The Encyclopedia of Country Living by Carla Emery, A Review, by Sher June
This book is phenomenal! Besides offering general information on
gardening and variations on the usual ways to prepare and preserve
produce, Carla Emery includes thousands of other exotic and old
fashioned recipes. That alone would be remarkable, but she doesn't stop
there. She covers information on every aspect of farming and
homesteading from buying a farm to delivering your own baby---yes, if you
are all alone when you go into labor!
Here is a general idea of what she includes, as well as some of the
How to get water - dowsing, getting it to your farm, using it, pollution
Living primitively - shelter, backwoods refrigeration, campfire kitchens
Alternative energy - information and resources, using a solar cooker (We
have one, and they really do work.)
Washing clothes by hand
Candle making - paraffin and beeswax
Foraging - also poisonous plants and mushrooms
Wood - harvesting, heating, wood cook stoves
Fertilizing your soil
Raising earthworms for gardening, bait, or money making
Using draft horses and oxen
Grain (all kinds!) - planting; mowing by hand; binding sheaves and making
shocks to cure them;
threshing by hand, with animals, or machinery; winnowing; drying;
storing; grinding; and protecting from pests
Preserving food - canning, freezing, drying, salting, larding, fermenting,
jams and juices, making vinegar
Saving seeds for next year plants
Herbs - culinary, not medicinal
Pressing oil from seeds
Acorns - making meal and flour
Bamboo - growing, recipes, and various other uses
Wild Rice - foraging and growing your own
Flax - growing and making linen
Maple sugaring - collecting sap and making syrup
Dandelion root or chicory coffee
Beekeeping - keeping bees, harvesting and using wax and honey
Raising, feeding, and caring for all types of livestock
Building barns, fences, chicken coops, rabbit hutches, etc.
Pastures, forage, hay, feeds
Diseases and veterinary care
Reproduction from breeding to births
Dehorning, castrating, hoof trimming
Sheep shearing and using wool
Pigs - housing, fencing, and how to catch a pig!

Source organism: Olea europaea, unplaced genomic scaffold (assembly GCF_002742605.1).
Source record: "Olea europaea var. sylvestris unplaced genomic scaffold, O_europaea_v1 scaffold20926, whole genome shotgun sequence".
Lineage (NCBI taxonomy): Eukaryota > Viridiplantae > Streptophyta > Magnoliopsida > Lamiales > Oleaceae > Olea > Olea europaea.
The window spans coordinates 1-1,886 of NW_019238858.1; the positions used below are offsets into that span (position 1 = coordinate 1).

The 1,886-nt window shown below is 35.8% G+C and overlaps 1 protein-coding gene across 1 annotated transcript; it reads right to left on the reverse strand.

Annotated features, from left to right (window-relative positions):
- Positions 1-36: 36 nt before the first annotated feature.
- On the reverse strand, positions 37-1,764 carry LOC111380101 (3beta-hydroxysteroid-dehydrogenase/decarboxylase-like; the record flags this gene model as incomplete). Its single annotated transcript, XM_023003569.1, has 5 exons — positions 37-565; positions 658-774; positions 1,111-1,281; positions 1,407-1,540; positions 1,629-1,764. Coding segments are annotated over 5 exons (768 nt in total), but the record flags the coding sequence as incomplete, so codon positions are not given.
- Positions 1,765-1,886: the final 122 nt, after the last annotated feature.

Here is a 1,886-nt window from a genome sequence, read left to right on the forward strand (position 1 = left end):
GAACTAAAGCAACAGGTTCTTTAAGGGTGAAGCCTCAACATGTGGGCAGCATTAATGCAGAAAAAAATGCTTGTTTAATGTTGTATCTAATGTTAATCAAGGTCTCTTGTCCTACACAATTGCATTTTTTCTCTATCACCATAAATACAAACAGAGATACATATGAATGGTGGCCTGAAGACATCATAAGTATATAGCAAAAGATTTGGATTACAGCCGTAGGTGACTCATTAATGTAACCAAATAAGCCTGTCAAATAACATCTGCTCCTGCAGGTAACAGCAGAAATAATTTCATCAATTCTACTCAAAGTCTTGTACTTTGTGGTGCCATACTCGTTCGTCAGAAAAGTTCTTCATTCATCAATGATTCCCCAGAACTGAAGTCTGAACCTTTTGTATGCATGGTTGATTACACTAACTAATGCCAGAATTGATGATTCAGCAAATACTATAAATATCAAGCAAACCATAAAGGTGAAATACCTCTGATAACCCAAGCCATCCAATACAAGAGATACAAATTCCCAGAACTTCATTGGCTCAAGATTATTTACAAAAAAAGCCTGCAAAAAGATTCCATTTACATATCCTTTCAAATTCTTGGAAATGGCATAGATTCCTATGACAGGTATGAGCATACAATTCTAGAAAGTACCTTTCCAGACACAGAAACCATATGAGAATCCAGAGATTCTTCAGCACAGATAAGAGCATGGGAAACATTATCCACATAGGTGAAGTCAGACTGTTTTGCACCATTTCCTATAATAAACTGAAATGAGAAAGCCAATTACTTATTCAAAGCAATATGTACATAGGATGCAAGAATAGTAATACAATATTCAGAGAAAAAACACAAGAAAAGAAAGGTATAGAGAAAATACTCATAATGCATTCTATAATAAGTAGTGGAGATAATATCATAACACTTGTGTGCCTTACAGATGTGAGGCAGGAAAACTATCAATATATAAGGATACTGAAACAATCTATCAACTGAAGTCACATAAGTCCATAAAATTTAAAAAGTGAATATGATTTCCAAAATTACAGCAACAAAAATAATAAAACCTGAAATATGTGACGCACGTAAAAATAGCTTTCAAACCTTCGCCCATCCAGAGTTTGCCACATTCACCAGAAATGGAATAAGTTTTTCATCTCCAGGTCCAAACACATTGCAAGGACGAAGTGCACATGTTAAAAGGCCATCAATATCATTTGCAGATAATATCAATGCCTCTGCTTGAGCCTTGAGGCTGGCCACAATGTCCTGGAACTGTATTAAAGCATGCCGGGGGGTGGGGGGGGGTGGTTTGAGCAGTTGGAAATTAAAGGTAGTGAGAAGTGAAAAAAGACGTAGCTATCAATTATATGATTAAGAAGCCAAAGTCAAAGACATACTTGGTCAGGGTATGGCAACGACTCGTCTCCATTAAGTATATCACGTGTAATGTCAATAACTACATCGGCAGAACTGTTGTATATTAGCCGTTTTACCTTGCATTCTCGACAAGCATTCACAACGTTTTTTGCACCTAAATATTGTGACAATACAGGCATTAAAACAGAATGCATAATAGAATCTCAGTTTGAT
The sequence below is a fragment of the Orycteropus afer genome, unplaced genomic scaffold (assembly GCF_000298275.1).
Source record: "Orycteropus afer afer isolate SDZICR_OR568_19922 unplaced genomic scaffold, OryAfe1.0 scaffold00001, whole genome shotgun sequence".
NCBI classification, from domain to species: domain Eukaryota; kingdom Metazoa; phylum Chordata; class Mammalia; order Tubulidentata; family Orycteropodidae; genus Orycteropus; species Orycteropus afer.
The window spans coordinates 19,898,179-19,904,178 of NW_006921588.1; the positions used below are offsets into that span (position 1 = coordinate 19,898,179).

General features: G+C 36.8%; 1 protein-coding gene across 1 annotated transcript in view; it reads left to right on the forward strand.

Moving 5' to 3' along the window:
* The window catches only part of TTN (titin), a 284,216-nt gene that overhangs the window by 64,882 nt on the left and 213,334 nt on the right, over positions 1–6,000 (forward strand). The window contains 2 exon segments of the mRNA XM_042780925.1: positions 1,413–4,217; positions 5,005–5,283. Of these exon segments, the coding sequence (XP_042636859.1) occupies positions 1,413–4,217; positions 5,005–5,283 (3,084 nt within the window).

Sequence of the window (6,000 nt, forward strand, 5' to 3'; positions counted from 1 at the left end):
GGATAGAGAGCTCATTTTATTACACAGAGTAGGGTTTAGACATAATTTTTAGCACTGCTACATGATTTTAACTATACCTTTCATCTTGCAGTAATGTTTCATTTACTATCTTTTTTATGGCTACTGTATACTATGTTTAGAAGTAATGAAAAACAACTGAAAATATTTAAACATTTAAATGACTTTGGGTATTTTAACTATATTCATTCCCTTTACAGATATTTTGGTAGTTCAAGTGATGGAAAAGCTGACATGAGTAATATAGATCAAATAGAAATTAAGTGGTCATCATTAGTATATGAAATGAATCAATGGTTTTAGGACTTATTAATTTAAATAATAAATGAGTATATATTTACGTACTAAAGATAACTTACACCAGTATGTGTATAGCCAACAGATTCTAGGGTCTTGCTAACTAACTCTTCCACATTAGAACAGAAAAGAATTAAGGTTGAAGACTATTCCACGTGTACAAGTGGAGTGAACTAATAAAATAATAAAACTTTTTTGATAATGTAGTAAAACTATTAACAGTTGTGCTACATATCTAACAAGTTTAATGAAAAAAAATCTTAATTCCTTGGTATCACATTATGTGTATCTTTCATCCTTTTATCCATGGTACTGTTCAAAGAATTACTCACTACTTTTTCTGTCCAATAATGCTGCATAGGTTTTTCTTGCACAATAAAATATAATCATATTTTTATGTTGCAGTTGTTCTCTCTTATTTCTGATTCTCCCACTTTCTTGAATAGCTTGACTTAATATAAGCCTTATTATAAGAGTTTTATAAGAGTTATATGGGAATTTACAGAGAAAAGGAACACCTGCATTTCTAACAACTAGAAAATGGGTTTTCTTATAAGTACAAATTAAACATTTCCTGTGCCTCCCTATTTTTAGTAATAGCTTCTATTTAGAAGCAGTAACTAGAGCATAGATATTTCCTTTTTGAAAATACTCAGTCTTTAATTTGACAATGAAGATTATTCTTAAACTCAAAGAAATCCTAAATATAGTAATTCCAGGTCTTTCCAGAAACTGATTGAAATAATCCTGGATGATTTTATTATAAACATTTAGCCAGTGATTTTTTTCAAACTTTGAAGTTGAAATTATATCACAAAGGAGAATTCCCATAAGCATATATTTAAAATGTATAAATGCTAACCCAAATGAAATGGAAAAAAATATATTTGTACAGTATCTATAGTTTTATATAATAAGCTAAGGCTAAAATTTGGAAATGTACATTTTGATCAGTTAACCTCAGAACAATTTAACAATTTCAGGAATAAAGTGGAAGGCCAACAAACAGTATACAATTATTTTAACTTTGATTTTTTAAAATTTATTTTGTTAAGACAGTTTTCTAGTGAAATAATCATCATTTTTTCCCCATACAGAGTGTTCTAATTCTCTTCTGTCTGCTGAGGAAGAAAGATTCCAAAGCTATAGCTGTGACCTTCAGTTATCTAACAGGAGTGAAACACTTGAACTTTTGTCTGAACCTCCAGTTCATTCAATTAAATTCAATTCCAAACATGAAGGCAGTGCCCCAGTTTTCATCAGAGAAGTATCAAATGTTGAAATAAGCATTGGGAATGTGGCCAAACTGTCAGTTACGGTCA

Poultry - chickens, turkeys, ducks, geese, guineas; hatching chicks;
preserving eggs and testing them for safety; using feathers
Dairying - milking and milk handling; all types of dairy products; cream
separators and butter churns
Butchering - preserving meat; making sausage, soap, and lard; tanning
hides; making pickled pig feet!
Home funerals and burying your dead
In March 1974 Carla Emery self-published the first edition of what she then called "The Old Fashioned Recipe Book." It made the "Guinness Book of World Records" as the largest book ever printed on a mimeograph machine. It was well over 900 pages, hand bound, and some of the early ones were held together with plastic coated copper wire through a 3-hole punch. We were lucky to get one of the early mimeographed editions before she sold it in 1977 to Bantam Books, who continued to publish until 1988. Sasquatch Books began republishing it in 1992 under the current title, "The Encyclopedia of Country Living," and continues to publish it today.
Carla's recipes and homesteading information came largely from her personal experience farming, which she did while raising 6 children and running the School for Country Living for a while in Kendrick, Idaho with her husband Mike. She also
gleaned much information for the book from elderly farming friends and neighbors who still possessed these basic skills and favorite old recipes. Once Carla started publishing her mimeographed editions, she quickly became famous enough to be interviewed on major national TV talk shows, etc., and folks started sending her even more homesteading tips and recipes. So her book kept expanding until it weighed several pounds and looks today like a big city phone directory!
I have been referring to Carla's book for over 30 years on many topics for our own farm, and found it very helpful. I particularly used her recipes on preparing and preserving food. My own 30 year area of expertise is in keeping dairy goats. I found her goat information quite useful and accurate, although I did disagree with her on a couple of points, which isn't unusual with any
book on animal raising. For instance, she says any doe who has trouble giving birth twice should be butchered. Goat birthing problems are almost always tangled or backwards kids, which you can usually help deliver, and are just bad luck. Also she recommended a wormer that is outdated, because worms do become immune to these products after a number of years in general use.
There are useful resources throughout the book for further reference or purchasing products. These include books, periodicals, government agencies, and organizations.
This book is surely unique. I have never seen anything remotely as useful, thorough, and inclusive as this homesteading reference. It was a labor of love.
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